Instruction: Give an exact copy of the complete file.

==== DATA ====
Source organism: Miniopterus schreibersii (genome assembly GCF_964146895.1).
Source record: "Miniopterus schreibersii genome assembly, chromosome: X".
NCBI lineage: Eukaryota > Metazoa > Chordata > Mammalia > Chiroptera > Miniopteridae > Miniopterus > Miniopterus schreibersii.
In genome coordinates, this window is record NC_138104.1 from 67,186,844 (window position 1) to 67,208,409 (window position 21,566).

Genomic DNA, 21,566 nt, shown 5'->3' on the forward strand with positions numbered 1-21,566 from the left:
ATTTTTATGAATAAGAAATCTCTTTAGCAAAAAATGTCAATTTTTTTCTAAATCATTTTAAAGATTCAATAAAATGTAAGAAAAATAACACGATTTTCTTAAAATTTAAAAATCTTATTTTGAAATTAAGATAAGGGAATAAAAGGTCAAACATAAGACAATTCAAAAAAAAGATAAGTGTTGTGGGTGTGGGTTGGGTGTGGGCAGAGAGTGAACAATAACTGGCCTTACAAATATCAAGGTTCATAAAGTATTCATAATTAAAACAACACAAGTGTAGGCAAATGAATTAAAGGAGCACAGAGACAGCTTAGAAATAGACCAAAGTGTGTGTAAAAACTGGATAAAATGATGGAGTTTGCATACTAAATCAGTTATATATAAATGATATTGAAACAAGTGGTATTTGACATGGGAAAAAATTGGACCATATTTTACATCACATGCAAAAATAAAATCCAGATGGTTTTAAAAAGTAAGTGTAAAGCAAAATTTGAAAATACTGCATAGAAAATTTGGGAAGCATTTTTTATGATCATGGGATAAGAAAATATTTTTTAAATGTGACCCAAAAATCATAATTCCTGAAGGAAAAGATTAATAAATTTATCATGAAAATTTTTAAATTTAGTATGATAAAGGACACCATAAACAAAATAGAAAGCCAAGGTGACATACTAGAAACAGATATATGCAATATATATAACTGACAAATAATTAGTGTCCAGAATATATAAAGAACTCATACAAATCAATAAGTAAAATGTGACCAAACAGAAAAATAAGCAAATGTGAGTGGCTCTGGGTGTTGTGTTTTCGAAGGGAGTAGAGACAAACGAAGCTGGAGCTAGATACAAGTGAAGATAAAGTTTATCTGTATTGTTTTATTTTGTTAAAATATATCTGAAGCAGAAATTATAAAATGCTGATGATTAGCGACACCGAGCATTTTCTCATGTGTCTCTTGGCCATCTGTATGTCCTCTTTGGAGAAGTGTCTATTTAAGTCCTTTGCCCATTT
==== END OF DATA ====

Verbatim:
Source organism: Miniopterus schreibersii (genome assembly GCF_964146895.1).
Source record: "Miniopterus schreibersii genome assembly, chromosome: X".
NCBI lineage: Eukaryota > Metazoa > Chordata > Mammalia > Chiroptera > Miniopteridae > Miniopterus > Miniopterus schreibersii.
In genome coordinates, this window is record NC_138104.1 from 67,186,844 (window position 1) to 67,208,409 (window position 21,566).

Genomic DNA, 21,566 nt, shown 5'->3' on the forward strand with positions numbered 1-21,566 from the left:
ATTTTTATGAATAAGAAATCTCTTTAGCAAAAAATGTCAATTTTTTTCTAAATCATTTTAAAGATTCAATAAAATGTAAGAAAAATAACACGATTTTCTTAAAATTTAAAAATCTTATTTTGAAATTAAGATAAGGGAATAAAAGGTCAAACATAAGACAATTCAAAAAAAAGATAAGTGTTGTGGGTGTGGGTTGGGTGTGGGCAGAGAGTGAACAATAACTGGCCTTACAAATATCAAGGTTCATAAAGTATTCATAATTAAAACAACACAAGTGTAGGCAAATGAATTAAAGGAGCACAGAGACAGCTTAGAAATAGACCAAAGTGTGTGTAAAAACTGGATAAAATGATGGAGTTTGCATACTAAATCAGTTATATATAAATGATATTGAAACAAGTGGTATTTGACATGGGAAAAAATTGGACCATATTTTACATCACATGCAAAAATAAAATCCAGATGGTTTTAAAAAGTAAGTGTAAAGCAAAATTTGAAAATACTGCATAGAAAATTTGGGAAGCATTTTTTATGATCATGGGATAAGAAAATATTTTTTAAATGTGACCCAAAAATCATAATTCCTGAAGGAAAAGATTAATAAATTTATCATGAAAATTTTTAAATTTAGTATGATAAAGGACACCATAAACAAAATAGAAAGCCAAGGTGACATACTAGAAACAGATATATGCAATATATATAACTGACAAATAATTAGTGTCCAGAATATATAAAGAACTCATACAAATCAATAAGTAAAATGTGACCAAACAGAAAAATAAGCAAATGTGAGTGGCTCTGGGTGTTGTGTTTTCGAAGGGAGTAGAGACAAACGAAGCTGGAGCTAGATACAAGTGAAGATAAAGTTTATCTGTATTGTTTTATTTTGTTAAAATATATCTGAAGCAGAAATTATAAAATGCTGATGATTAGCGACACCGAGCATTTTCTCATGTGTCTCTTGGCCATCTGTATGTCCTCTTTGGAGAAGTGTCTATTTAAGTCCTTTGCCCATTT